In a recent e-mail to Stayin’ Alive Long Beach, the Long Beach Auditor’s office has once again confirmed that Phase One of the audit of Long Beach Animal Care Services is due out by the end of the year.
As part of the data-gathering process, the Auditor's office received input from members of the public. Stayin’ Alive was among those who gave input. As many of you know, our input is based on our research, which utilizes data from LBACS obtained through the California Public Records Act.
One of the animals we told the Auditor about was a little dog named Sumo.
Today we are going to tell the story of Sumo on this page – a chihuahua who entered LBACS in December 2016 with his siblings and was burned over large portions of his body while at LBACS.
Sumo entered LBACS on December 6, 2016. His notes say he was “skittish and scared,” most likely because he had been separated from his siblings. Shelters are stressful for animals, so this is not surprising.
According to LBACS records, on December 14, the neighboring SpcaLA “passed” on Sumo – meaning they declined to take him in -- because of his behavior. He was fearful, LBACS records state. Two days later, on December 16, not surprisingly, Sumo started coughing and sneezing, which is always bad news for animals at LBACS.
Because there is no adoption program at LBACS (because Mayor Garcia now allows SpcaLA to do the vast majority of adoptions, rather than having a strong adoption program run by LBACS) animals get sick at LBACS every month and are killed. LBACS director Ted Stevens justifies these killings, saying that they are not done for time and space but because the animals are ill. However, the part that is consistently left out is the fact that LBACS is the one that made them sick by not having an adoption program that gets animals into homes quickly.
Luckily for him, Sumo bounced back from his cold, but on January 4, he was dealt another cruel blow: a note in his record states that SpcaLA “will no longer show dog” because of his behavior. Again, he was fearful, which is not surprising for a small dog who is scared and stressed in an animal shelter.
Finally on January 9, more than a full month after he arrived at LBACS, a potential adopter was found. Things were looking up for little Sumo.
But right before he was to be adopted, something happened that introduced a harrowing, painful period in little Sumo’s life.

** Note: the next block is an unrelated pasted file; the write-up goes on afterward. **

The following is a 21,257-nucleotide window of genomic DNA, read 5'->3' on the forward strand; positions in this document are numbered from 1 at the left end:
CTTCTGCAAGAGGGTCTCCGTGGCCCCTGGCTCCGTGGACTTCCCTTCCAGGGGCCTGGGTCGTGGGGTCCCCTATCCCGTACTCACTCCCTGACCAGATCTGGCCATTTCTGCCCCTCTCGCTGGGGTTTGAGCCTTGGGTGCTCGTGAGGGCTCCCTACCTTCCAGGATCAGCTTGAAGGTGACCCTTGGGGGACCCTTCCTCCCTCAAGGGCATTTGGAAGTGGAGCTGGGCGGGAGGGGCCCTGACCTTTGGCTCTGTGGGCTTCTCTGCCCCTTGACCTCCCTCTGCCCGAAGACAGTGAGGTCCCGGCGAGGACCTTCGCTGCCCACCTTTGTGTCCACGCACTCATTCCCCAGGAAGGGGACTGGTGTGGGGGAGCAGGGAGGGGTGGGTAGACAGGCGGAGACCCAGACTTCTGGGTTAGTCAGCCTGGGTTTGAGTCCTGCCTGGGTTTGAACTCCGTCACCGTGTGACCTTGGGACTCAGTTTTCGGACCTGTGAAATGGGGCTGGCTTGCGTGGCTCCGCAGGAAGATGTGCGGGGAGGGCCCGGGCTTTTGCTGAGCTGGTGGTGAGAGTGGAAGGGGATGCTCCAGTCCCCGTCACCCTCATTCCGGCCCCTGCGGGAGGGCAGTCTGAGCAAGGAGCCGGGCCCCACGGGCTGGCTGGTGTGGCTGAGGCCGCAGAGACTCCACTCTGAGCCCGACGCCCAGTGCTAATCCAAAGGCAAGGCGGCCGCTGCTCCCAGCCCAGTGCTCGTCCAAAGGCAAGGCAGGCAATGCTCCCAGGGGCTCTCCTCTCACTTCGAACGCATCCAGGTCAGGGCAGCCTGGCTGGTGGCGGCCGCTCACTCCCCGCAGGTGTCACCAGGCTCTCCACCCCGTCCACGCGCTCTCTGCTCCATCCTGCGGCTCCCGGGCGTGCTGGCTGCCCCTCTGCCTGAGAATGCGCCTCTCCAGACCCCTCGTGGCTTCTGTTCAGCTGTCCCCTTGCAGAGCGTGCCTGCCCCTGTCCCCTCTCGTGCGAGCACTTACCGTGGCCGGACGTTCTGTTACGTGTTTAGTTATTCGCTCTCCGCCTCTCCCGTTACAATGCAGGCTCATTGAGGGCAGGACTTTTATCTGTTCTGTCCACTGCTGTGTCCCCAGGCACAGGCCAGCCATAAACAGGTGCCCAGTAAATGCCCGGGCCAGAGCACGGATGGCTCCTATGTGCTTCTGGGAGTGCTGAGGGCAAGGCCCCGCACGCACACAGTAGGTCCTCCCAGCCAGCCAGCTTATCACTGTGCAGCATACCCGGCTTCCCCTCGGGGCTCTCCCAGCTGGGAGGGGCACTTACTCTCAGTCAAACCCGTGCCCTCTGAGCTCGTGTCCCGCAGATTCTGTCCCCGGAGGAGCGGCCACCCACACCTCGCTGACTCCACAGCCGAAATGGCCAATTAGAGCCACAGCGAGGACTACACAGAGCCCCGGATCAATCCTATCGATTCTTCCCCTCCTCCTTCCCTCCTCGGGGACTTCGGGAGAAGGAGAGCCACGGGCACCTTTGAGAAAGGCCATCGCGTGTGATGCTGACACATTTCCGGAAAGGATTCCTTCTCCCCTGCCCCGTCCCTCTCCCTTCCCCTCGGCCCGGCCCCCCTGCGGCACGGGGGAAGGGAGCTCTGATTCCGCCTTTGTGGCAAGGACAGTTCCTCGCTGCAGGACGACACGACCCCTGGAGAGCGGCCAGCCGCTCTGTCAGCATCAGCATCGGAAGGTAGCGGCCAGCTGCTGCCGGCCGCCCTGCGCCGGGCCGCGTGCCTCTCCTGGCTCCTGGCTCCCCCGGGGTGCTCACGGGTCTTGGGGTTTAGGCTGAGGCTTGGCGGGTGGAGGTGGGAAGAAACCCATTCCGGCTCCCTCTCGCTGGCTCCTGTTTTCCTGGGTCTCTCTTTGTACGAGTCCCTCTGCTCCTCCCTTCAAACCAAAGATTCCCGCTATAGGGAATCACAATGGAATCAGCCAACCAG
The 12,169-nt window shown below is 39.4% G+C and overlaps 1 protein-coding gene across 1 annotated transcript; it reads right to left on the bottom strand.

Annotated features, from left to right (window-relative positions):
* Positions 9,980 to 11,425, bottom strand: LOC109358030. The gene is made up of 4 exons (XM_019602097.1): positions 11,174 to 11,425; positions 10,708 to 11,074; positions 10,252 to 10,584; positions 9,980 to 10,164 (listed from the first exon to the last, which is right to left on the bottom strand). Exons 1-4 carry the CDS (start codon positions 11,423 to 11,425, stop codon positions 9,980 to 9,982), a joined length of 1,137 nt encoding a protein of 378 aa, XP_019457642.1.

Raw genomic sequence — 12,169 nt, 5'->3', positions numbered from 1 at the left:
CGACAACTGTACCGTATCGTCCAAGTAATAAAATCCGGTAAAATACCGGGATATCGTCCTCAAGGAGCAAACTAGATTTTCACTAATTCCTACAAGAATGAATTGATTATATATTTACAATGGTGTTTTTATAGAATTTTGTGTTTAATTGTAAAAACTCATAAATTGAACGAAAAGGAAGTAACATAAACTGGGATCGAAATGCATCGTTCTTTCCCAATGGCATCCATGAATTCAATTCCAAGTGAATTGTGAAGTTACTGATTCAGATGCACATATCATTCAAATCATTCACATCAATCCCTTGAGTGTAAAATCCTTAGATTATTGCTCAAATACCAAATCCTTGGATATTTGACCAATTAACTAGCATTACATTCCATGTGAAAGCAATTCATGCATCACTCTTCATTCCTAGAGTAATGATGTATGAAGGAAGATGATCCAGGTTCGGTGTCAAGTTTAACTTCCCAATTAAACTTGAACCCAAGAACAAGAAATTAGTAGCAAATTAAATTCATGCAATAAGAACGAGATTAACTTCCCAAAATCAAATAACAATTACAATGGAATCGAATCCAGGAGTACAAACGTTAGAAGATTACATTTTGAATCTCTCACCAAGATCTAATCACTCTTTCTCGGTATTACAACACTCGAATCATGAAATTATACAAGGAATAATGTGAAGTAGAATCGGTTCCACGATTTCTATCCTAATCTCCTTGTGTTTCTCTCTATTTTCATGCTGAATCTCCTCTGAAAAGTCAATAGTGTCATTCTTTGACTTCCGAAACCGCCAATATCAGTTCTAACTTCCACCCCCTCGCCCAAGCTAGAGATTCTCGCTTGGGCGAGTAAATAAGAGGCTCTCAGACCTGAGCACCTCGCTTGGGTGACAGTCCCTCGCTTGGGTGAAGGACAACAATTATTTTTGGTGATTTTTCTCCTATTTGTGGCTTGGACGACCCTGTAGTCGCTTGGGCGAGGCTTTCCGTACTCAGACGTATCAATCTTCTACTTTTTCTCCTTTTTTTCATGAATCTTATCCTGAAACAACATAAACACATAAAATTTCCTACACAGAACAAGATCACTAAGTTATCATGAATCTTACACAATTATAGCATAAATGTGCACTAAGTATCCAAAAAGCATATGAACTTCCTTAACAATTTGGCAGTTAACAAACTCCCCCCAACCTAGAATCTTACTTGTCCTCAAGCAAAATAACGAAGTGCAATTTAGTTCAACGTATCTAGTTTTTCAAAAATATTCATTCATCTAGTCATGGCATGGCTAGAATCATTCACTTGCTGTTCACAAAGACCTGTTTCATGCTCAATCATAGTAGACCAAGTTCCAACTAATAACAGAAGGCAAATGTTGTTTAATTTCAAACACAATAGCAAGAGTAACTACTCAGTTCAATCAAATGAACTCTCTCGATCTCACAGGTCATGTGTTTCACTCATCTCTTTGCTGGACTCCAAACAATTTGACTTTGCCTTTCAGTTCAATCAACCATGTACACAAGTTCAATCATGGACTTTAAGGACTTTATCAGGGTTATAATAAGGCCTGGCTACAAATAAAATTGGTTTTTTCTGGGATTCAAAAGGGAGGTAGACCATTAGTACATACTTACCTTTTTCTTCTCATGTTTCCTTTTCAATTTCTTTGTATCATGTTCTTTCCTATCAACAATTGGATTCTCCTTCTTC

On January 11, seemingly out of the blue, Sumo’s record notes that there were “large areas of erythema” (redness due to injury) across his body that was suspected to be a “thermal burn.”
Sumo’s LBACS records don’t state how the burn happened. All we know is that there were no burns noted in Sumo’s records when he came into LBACS, and suddenly, on January 11, more than a month after he arrived at LBACS, he had severe burns to large portions of his body.
Make no mistake: Sumo’s burns were severe, covering large areas of his body. His LBACS record notes that the burns required “surgical repair.” We can only imagine how painful this was for little Sumo. Scared, sick, rejected and finally somehow burned -- the records don't say how -- while at the shelter. It was amazing that Sumo survived.
Sumo’s story is the story of a shelter that is broken and that needs reform.
We have told the Auditor about Sumo’s story, as well as other animals’ stories – stories that clearly show that LBACS is in dire need of reform. We have also presented data about the programmatic problems at LBACS, including the lack of an adoption program, lack of a foster program, the problematic and non-transparent nature of LBACS’ relationship with SpcaLA and the large numbers of animals that are killed as a result of this lack of programs.
We sincerely hope that the Audit will address these issues and that city officials, many of whom are coming up for re-election in April, will take decisive, much-needed action to improve the Long Beach animal shelter.
The good news is that after he was burned while at LBACS, Sumo was eventually taken to an outside vet – by a rescue, not by LBACS. His wounds were treated, and he was adopted. But he went through so much unnecessary pain, sadness and rejection to get there.
Let’s be clear. What happened to Sumo is negligent, inhumane and wrong. And it happened at the LBACS shelter. It happened at OUR shelter.
Long Beach deserves a reformed shelter that truly commits to lifesaving.
Please be a voice for the animals - let your city council member know you want major reforms at the LBACS shelter.
Our shelter animals deserve better.
An initiative to make Long Beach a No Kill community.